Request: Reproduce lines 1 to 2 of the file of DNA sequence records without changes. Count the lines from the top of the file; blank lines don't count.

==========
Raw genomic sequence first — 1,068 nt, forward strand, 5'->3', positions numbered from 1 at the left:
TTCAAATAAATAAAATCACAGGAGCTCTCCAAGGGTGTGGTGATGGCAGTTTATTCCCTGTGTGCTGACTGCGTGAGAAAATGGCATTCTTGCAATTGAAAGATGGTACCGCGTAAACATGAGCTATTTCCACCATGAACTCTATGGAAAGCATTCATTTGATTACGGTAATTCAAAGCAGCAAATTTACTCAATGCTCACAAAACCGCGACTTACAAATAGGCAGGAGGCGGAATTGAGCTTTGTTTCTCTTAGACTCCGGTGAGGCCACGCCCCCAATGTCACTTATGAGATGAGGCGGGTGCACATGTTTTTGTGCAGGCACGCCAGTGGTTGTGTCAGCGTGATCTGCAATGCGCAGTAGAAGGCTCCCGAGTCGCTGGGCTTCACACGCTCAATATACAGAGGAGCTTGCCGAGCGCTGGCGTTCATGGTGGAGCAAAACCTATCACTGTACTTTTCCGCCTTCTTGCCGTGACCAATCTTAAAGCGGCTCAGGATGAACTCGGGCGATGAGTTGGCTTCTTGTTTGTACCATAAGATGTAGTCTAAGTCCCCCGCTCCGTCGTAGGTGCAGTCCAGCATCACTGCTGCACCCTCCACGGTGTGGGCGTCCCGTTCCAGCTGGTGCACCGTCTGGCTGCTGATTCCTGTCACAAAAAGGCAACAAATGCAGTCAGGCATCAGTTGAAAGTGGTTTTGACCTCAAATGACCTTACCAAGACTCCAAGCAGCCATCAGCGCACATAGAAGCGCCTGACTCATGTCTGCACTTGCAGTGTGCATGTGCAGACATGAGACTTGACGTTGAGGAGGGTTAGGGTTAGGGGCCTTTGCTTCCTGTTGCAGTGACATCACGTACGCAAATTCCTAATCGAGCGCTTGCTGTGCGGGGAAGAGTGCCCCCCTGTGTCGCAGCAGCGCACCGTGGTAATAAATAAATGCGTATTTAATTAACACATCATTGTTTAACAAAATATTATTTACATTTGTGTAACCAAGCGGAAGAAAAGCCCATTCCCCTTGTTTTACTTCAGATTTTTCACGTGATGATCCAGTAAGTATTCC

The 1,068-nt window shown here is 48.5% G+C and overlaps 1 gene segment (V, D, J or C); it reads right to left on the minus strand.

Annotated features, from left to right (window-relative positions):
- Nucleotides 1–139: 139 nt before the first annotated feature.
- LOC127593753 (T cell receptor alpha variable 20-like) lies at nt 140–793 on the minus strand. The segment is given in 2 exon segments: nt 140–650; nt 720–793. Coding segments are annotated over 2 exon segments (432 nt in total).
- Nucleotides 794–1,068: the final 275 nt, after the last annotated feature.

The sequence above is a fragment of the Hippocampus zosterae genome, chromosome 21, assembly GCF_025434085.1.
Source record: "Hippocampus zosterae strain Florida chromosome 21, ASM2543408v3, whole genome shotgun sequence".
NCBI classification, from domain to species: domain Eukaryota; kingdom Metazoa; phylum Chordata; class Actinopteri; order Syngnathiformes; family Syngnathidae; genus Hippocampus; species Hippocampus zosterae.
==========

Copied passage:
Raw genomic sequence first — 1,068 nt, forward strand, 5'->3', positions numbered from 1 at the left:
TTCAAATAAATAAAATCACAGGAGCTCTCCAAGGGTGTGGTGATGGCAGTTTATTCCCTGTGTGCTGACTGCGTGAGAAAATGGCATTCTTGCAATTGAAAGATGGTACCGCGTAAACATGAGCTATTTCCACCATGAACTCTATGGAAAGCATTCATTTGATTACGGTAATTCAAAGCAGCAAATTTACTCAATGCTCACAAAACCGCGACTTACAAATAGGCAGGAGGCGGAATTGAGCTTTGTTTCTCTTAGACTCCGGTGAGGCCACGCCCCCAATGTCACTTATGAGATGAGGCGGGTGCACATGTTTTTGTGCAGGCACGCCAGTGGTTGTGTCAGCGTGATCTGCAATGCGCAGTAGAAGGCTCCCGAGTCGCTGGGCTTCACACGCTCAATATACAGAGGAGCTTGCCGAGCGCTGGCGTTCATGGTGGAGCAAAACCTATCACTGTACTTTTCCGCCTTCTTGCCGTGACCAATCTTAAAGCGGCTCAGGATGAACTCGGGCGATGAGTTGGCTTCTTGTTTGTACCATAAGATGTAGTCTAAGTCCCCCGCTCCGTCGTAGGTGCAGTCCAGCATCACTGCTGCACCCTCCACGGTGTGGGCGTCCCGTTCCAGCTGGTGCACCGTCTGGCTGCTGATTCCTGTCACAAAAAGGCAACAAATGCAGTCAGGCATCAGTTGAAAGTGGTTTTGACCTCAAATGACCTTACCAAGACTCCAAGCAGCCATCAGCGCACATAGAAGCGCCTGACTCATGTCTGCACTTGCAGTGTGCATGTGCAGACATGAGACTTGACGTTGAGGAGGGTTAGGGTTAGGGGCCTTTGCTTCCTGTTGCAGTGACATCACGTACGCAAATTCCTAATCGAGCGCTTGCTGTGCGGGGAAGAGTGCCCCCCTGTGTCGCAGCAGCGCACCGTGGTAATAAATAAATGCGTATTTAATTAACACATCATTGTTTAACAAAATATTATTTACATTTGTGTAACCAAGCGGAAGAAAAGCCCATTCCCCTTGTTTTACTTCAGATTTTTCACGTGATGATCCAGTAAGTATTCC